Internet and the Digital Revolution has transformed Media… and this is just starting. If not convinced, see the clip above.
An interesting analysis from Telco 2.0 compares the business of YouTube versus Hulu in 2008. The table summarizes the key data used in the analysis:
|No of videos/day||1000+ million||3-4 million|
|Average duration||2.75 min||27.5 min|
|% clips with ads||3-4%||80%|
|2008 Revenues||$118 m||$52 m|
|2008 Loss||$91 m||$9 m|
According to Telco 2.0, YouTube would be generating revenues of $118 million, versus $52 million for Hulu, while the low percentage of videos carrying ads in YouTube would make them lose $91m versus only $9m for Hulu.
Hulu business model is closer to that of broadcasters and it shows in a better margin. To make their disruptive model fly in the next years, YouTube will count on:
- decreasing costs of infrastructure: storage, processing, bandwidth and efficient data centers
- ability to place ads in clips from amateurs and semiprofessional creators
- agreements with media companies to become their online video platform in return of a share of ads
Meantime more players are coming to the party, like CBS betting on tv.com to compete with Hulu (NBC Universal and News Corporation’s online video joint venture). But, in a crowded market, also others are getting weaker, like Joost giving up their P2P model and with few options to survive only as one more flash video site. Despite Joost’s announcement, do not discount P2P TV, that is far from dead in China.
As for IPTV, according to a report from Gartner in September:
“Worldwide subscriptions to internet Protocol television (IPTV) services are on pace to reach 19.6 million subscribers in 2008, a 64.1 per cent increase from 12 million subscribers in 2007, according to Gartner, Inc. Worldwide IPTV revenue is projected to total $4.5 billion in 2008, a 93.5 per cent increase from 2007 revenue of $2.3 billion.”
In 2008, no doubt Online Video got the headlines, but the IPTV Telcos still got the bucks.
Internet is the paradigm of next generation communications. One of the wonders of Internet is that it allows to de-couple Services/Applications from the access network. e.g. Anyone still uses the email or hosting services from your broadband access supplier? Most people prefer these Services independent from the broadband provider. One may need to move to a new house or a new city, and it is better to change only your ISP if needed, than migrating your web page and your email account.
Most communication applications in the Internet world are global and independent of the access network. Social networks such as Facebook, photo sharing as Flickr, video sharing as YouTube, blogging as WordPress, and VoIP, such as Skype are global services we use to communicate with others, regardless their network access. Most of these applications reside in clouds accessible by any Internet Service Provider. The ISP just provides the pipes.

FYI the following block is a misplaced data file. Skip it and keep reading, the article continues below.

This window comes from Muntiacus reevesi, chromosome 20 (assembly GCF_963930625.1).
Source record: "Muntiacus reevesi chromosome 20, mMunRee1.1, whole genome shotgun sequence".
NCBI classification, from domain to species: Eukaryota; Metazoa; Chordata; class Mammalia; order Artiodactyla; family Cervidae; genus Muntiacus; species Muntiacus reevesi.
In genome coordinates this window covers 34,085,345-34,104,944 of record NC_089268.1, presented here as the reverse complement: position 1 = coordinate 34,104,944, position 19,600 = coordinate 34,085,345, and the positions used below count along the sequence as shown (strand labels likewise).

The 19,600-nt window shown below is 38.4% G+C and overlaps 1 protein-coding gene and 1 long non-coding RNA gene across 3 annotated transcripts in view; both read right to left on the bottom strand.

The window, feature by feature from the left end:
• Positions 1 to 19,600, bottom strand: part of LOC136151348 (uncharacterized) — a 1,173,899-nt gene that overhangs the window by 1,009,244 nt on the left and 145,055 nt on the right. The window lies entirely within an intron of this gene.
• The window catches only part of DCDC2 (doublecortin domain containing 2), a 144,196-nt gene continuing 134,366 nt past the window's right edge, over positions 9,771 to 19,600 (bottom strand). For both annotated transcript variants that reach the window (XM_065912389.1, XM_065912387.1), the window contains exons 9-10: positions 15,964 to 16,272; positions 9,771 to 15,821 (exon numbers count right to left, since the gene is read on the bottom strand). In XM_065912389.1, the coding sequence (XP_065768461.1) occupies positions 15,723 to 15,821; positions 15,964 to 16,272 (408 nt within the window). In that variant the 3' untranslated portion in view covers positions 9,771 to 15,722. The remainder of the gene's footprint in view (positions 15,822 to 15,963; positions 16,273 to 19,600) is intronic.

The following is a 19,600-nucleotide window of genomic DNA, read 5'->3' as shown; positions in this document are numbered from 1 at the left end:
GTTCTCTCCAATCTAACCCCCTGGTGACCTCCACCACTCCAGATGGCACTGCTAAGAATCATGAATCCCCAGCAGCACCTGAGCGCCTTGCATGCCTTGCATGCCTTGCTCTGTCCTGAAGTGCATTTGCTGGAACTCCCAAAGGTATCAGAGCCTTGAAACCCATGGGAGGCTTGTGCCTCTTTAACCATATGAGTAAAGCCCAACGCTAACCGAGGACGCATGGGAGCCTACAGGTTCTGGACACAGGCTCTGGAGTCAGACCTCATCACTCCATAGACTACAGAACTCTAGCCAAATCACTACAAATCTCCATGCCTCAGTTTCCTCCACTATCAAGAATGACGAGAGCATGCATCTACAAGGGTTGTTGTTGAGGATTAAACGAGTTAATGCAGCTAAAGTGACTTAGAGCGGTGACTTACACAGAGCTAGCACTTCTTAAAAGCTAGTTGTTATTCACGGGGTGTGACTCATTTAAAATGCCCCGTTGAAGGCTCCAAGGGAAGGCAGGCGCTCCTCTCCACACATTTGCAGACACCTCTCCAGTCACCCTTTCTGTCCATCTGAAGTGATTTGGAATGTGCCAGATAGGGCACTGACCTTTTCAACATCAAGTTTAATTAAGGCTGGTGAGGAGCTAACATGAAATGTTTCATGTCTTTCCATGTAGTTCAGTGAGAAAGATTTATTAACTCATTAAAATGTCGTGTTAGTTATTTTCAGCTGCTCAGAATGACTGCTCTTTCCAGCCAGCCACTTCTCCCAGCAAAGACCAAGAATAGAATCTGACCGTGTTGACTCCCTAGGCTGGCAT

And services such as Skype or Fling post a threat to the voice business that telcos have (so far) managed to bundle with the pipe access. As Wireless Broadband becomes more and more available with EVDO, HSDPA and WiMAX, Mobile telcos will need to keep being imaginative to bundle voice minutes, as well as SMS before it is cannibalized by Instant Messaging over their own pipes.
The broadband pipes are also used today by iTunes, Amazon Unbox or Hulu to distribute music, movies and TV shows.
Tier 1 telcos, such as Telefonica, AT&T, Orange or SingTel have built an IPTV infrastructure allowing them to bundle Pay-TV, Voice and Broadband in a single offer. These telcos are capitalizing on current constraints such as content rights negotiated by country, high bandwidth required by TV and HDTV, and a complex Home Network environment, to provide a complete Service entirely managed by the telco.
As global players (such as iTunes or Google) start to negotiate contents for worldwide distribution, as pipes become more powerful, and as open devices get easier to manage by users, Telcos will need to re-think themselves to stop global players in clouds to relegate them to pure Pipes suppliers.
In a Telecom world of Clouds, Pipes and Toys (user devices), telcos will need to be smart and learn to play the Cloud game as well as allying with Toy makers to make their services more valuable than just Pipes.
Convergence is a term widely used in technology with different meanings:
- Device Convergence: mobile phone, digital camera, PDA, GPS, media player, email, data modem, e-wallet, etc. all into a single device
- Fixed / Mobile Convergence. Fixed and Mobile operators offering similar services across networks.
- Prepaid/Postpaid Convergent rating. Mobile operators looking for a single rating engine, so that they do not have to replicate it for Prepaid and Postpaid systems, and so that Postpaid users are also controlled in real-time, as Prepaid users are.
- IT / Telecom Convergence. Many network systems are already based on IT technologies, using same databases (MySQL, Oracle) and OS (Linux, Solaris), only reinforcing the defense mechanisms to make them “Carrier-grade”. Vendors as Alcatel-Lucent, Nokia-Siemens and Ericsson are already transforming into Telecom-specialized IT/Systems Integrators.
But no Convergence has a bigger impact and transforming power as the Convergence of Telecom, Internet and Media.
As Scott McNealy, Sun Chairman, reportedly said : “I have explained to every telco that either you become a destination site, or the destination site will become a telco.”
Telcos are investing not to get marginalized to only bit pipes, but rather use content as part of their value proposition, and capture the Advertisement revenues, that otherwise will flow directly to Internet and Media companies. Below, some examples of Tier 1 telcos running for Convergence: